The World of the International Archery Festival (MA3)

History in the Making
By Rob Morton & Jennifer Larsen

Kent Battenfield of The Eastern Contingent, Master of Horses and Track Marshall for the TXIAF on his War Horse, Woodrow. Photo by Vincent McLean

“Not long ago something truly unique happened in a small town about forty-five minutes south of Austin, Texas. The first annual “Texas International Archery Festival” took place at the picturesque Sherwood Forest Faire grounds in McDade, Texas, hosted by MA3 Chapter The Eastern Contingent. One of the very first events of its kind, it was truly a look at what archery is like around the world; this was the first time many American archers had seen international offerings of this sort. 12 countries participated this year including: The USA, Germany, Poland, China, Japan, Singapore, Hungary as well as a number of others including two Native Nations – both Apache and Cherokee.

Sherwood Forest, McDade Texas

This festival was the dream of Robert Morton (The owner of The Flying Hun – Archery and Leather), his partner Jennifer Larsen (Co-Leader of The Eastern Contingent) and the godfather of mounted archery here in the USA, Lukas Novotny (Owner of Saluki Bow). Novotny curated the truly unique mounted archery courses featured at the festival. The TXIAF was conceived as an homage to the World Nomad Games in Kyrgyzstan (of which both Rob and Jennifer were competitors for the USA Team in 2018). Not only did it hold a world-class mounted archery competition, but also four ground archery courses from various countries, forty vendors, music and a slew of other exhibitions.

Vincent McLean. Photo by Genie Images

The hallmark of the event was “The Golden Age Classic” – a throwback to the challenging 17th century Turkish mounted archery events of a bygone era.

The courses differed from normal offerings for mounted archery here in the USA, due to the fact that they were based solely on historical models – focused not only on horsemanship, but also on accuracy. The largest course – The Turkish Serial Shot, challenged not only the riders, but the horses as well. The typical course found in America is only 90 meters, whereas the Turkish Serial came in at 165 meters. The course had four targets, which are also 30 cm smaller than the standard American models. The courses were less of a “how fast can you nock and shoot” contest, but more focused on the accuracy of shoots and timing. This is the first time such a course has been run here in the USA at a competition.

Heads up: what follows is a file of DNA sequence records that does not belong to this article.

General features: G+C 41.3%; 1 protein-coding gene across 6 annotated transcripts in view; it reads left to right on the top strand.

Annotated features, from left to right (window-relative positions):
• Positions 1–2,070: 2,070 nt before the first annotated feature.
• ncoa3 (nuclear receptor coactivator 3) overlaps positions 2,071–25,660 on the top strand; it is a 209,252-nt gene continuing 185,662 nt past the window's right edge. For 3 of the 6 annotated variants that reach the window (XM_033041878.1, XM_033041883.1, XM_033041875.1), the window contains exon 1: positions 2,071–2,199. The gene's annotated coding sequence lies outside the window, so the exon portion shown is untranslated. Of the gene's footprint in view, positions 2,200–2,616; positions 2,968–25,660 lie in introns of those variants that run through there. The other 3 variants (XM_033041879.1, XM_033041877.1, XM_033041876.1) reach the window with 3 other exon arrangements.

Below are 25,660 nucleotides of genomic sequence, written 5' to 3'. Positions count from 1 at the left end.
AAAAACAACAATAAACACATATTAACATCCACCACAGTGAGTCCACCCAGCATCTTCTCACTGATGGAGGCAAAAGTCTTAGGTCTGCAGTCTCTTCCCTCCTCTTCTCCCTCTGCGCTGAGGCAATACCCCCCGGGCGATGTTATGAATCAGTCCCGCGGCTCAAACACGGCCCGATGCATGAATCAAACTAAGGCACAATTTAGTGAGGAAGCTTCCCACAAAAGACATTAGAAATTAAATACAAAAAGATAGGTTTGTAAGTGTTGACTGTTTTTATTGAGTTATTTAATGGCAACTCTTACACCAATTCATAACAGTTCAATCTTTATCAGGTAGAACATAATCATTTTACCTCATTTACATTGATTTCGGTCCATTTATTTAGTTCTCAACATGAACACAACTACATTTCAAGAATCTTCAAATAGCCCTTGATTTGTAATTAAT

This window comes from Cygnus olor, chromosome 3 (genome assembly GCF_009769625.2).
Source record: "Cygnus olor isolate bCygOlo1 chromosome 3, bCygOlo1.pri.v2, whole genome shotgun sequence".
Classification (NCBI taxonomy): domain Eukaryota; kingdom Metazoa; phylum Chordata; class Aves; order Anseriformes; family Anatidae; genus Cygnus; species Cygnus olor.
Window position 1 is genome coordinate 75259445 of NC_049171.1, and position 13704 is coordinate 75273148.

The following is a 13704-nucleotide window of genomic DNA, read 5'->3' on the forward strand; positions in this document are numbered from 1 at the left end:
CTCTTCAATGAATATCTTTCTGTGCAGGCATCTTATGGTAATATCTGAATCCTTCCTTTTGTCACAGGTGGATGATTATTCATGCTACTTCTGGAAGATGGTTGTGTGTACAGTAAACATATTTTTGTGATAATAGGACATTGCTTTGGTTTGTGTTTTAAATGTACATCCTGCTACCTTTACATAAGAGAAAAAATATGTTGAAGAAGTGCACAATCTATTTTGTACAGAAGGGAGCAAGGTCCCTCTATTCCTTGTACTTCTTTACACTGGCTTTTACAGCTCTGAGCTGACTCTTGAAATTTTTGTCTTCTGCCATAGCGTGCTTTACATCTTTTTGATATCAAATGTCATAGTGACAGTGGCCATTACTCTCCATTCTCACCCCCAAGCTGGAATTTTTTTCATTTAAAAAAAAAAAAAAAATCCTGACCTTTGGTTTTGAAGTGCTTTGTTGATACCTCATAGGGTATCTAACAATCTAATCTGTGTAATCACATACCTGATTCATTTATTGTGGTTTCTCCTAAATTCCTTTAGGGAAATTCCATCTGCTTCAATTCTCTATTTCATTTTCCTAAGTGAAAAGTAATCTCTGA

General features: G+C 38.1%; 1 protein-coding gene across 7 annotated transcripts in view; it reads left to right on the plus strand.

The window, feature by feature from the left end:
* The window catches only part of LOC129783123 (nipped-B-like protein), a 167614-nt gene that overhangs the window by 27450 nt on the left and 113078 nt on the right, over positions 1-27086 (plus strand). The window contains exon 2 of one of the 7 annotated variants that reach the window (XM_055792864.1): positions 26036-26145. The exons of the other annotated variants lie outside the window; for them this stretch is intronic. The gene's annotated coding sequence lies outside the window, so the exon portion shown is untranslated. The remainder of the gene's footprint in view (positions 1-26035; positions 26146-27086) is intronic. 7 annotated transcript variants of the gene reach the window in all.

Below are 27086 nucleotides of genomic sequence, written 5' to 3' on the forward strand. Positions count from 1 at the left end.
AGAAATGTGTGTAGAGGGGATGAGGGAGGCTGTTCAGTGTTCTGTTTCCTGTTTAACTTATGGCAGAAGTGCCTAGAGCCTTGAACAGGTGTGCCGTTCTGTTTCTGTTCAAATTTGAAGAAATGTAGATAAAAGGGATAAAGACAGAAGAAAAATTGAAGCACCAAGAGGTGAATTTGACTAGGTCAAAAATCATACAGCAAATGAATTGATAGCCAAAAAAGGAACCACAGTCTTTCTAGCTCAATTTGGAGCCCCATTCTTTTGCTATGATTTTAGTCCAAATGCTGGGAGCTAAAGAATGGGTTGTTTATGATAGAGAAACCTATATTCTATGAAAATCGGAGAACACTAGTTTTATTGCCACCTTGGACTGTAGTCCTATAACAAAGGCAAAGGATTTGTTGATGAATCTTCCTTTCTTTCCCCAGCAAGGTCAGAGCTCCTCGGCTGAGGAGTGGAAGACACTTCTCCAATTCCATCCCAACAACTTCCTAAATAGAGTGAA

Along with the Turkish Serial course, there was a Turkish Three-Shot – a challenging course with small 60cm targets, set at various distances from the track. There was a Turkish-Style Qabaq course – which also included 30cm “Kicak” targets for back and off-side shots, and a smaller cymbal at the top of the qabaq pole (shot with blunted flu-flu arrows). To make matters more challenging, you could only earn target points if you hit the qabaq successfully!

Katie Stearns of the Flying Duchess Ranch. Jeff Cohen of Moonshine Images

Ground archery offerings the TXIAF were also diverse, including the 35 meter Kyrgyz – shooting a life-size Ibex target at three positions (standing, kneeling and the back shot known as “the Parthian). The Turkish – shot at 75 meters using the traditional target known as a “puta”. It has a distinctive pear-shape, which mimics the front of a man on a horse. And finally, the most challenging distance– The Korean, which is shot at an impressive 145 meters. A literal door-sized target, any shots landing on its surface count for one point. And finally for a bit of a Texas flair, The Austin Archery Club hosted a “Texas 3D” shoot, set back in the woods – with 20 unique animal targets to challenge even the most seasoned archer.

Photo by Genie Images

Along with 40 vendors, there were a number of musical acts and demonstrations held at the TXIAF, including the Austin Kyudo Club doing a traditional archery demonstration, the Blaggards – a local Texas Irish rock band and the faire-famous Wine and Alchemy adding a bit of traditional eastern-style music.

All in all it was a fantastic event – one which blended mounted archery, ground archery, music, food, and entertainment into a truly spectator friendly event. The Eastern Contingent is already at work planning the 2020 event. Going forward, the festival has hopes to grow and become a stop on the international circuit for competitors, and be a place for spectators to watch something both captivating and unique.”

Below: Traditional costumes worn at the event, photos by Azulox Photography


Takashi Nakahira of Japan, Mounted Archery Competitor. Photo by Vincent McLean


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